Expert Answers
lynnebh eNotes educator| Certified Educator

Are you referring to the play, Julius Caesar, by Shakespeare (which, by the way, is historical)?

Caesar was killed by eight conspirators and political opponents from the Roman Senate. The conspiracy was led by Gaius Cassius Longinus, known simply as Cassius in the play. Caesar's opponents feared he was becoming too powerful due to his many victories and popularity with the people. In the play, Caesar was said to have been offered the crown three times and refused. Nevertheless, his enemies feared that he would accept the crown and then Rome would be a dictatorship, not a republic. They also feared that becoming the king would corrupt Caesar.

Above all things, Rome should remain a republic. Caesar's friend, Brutus, let his love for Rome outweigh his friendship with Caesar and in spite of much soul searching, decided to join the conspirators. When Caesar entered the Roman Senate on the Ides of March (March 15), the conspirators surrounded him and killed him with daggers.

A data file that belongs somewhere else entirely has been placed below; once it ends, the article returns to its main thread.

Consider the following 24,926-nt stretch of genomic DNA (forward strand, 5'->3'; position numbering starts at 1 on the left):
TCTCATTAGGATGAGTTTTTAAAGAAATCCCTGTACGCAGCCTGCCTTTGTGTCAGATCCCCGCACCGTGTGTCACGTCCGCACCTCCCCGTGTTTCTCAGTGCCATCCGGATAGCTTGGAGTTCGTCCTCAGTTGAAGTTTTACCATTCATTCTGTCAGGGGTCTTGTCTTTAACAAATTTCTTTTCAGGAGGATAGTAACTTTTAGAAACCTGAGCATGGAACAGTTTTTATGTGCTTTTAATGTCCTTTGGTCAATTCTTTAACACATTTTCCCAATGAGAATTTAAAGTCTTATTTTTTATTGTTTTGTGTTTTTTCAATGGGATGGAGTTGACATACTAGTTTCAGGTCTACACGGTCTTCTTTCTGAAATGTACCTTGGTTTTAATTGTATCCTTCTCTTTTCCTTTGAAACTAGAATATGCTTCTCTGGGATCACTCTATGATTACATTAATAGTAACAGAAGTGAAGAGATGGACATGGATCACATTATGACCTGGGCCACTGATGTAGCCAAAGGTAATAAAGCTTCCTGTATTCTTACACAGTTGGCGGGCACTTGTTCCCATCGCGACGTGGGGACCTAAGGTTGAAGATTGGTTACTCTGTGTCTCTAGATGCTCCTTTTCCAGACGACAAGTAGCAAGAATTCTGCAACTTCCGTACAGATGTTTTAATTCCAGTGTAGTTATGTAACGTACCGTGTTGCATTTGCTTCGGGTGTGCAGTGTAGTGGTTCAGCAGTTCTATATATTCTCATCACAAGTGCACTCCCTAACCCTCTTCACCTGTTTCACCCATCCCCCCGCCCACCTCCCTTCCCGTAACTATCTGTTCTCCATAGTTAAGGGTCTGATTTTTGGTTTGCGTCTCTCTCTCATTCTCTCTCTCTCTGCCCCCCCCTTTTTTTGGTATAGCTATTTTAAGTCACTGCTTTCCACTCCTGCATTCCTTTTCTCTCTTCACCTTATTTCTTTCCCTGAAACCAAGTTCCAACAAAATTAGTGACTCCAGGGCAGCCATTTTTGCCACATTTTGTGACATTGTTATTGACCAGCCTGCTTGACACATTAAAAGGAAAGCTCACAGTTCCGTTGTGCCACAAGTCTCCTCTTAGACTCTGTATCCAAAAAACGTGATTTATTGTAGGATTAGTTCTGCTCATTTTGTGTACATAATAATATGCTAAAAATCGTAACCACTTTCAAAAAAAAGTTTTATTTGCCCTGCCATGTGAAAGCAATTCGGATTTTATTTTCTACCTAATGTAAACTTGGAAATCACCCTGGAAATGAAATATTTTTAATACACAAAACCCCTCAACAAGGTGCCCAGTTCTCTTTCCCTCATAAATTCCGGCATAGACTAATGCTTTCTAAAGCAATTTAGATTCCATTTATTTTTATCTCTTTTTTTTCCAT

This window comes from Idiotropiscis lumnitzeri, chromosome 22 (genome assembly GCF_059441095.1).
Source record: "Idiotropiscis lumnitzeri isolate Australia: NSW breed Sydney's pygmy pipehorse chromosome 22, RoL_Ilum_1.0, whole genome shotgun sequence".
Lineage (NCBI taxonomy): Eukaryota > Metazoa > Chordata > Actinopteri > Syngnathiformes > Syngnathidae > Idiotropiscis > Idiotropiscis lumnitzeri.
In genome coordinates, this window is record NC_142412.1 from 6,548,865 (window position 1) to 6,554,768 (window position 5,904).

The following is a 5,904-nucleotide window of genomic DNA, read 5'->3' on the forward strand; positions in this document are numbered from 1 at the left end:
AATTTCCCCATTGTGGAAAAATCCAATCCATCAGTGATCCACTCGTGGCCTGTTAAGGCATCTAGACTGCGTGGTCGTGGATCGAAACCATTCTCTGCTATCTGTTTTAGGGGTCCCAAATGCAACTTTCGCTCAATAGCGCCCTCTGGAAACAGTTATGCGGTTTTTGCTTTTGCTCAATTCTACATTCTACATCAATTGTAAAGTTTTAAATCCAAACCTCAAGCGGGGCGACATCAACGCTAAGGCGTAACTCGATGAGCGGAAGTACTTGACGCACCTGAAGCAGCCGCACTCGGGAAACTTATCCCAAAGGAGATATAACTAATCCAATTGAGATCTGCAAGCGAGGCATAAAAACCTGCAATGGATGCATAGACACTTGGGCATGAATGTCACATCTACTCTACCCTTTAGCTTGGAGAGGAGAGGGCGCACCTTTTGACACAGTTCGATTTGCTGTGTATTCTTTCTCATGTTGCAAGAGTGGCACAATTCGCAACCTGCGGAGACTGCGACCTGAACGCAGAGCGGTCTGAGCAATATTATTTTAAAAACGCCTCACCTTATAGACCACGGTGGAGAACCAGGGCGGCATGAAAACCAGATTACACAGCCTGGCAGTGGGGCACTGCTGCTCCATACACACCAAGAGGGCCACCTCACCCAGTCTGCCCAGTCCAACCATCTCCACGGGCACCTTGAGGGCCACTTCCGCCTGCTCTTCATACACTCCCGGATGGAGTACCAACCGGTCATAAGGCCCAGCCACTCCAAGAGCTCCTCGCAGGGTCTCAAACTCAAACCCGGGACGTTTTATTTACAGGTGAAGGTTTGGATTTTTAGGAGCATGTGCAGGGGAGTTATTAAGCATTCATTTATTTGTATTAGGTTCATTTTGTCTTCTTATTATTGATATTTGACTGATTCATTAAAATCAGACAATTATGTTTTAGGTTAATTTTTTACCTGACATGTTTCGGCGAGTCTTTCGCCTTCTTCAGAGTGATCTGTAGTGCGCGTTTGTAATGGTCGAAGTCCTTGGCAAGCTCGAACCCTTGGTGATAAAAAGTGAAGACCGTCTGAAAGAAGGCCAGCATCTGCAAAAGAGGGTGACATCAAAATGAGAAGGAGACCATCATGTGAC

In the play, Caesar looks at his friend, Brutus, and says the famous "Et tu, Brute?" which means, "And you, too, Brutus?" History scholars disagree over whether Caesar actually said anything like this. In the play, however, Caesar then tells Brutus that Brutus' stabbing "is the unkindest cut of all."

Read the play at the link below. See the analysis on eNotes.

mafesto | Student

Ceasar was killed by Brutus along with other conspirators like Cassuis and Casca. Cassuis lure Brutus to the conspiracy. For, Brutus Loves and honors Rome over everything else ! By Cassuis`s persuasive tone , Brutus joined this conspiracy. At the beginning of Act II, We can see that Brutus Rejected three things which are : the oath , killing Antony , and joining Cinna to the conspiracy. From this we cas see that Brutus is now leading this conspiracy.


Best Regards

mizchiff | Student

Brutus murdered Caesar along with other conspirators

Read the study guide:
Julius Caesar

Access hundreds of thousands of answers with a free trial.

Start Free Trial
Ask a Question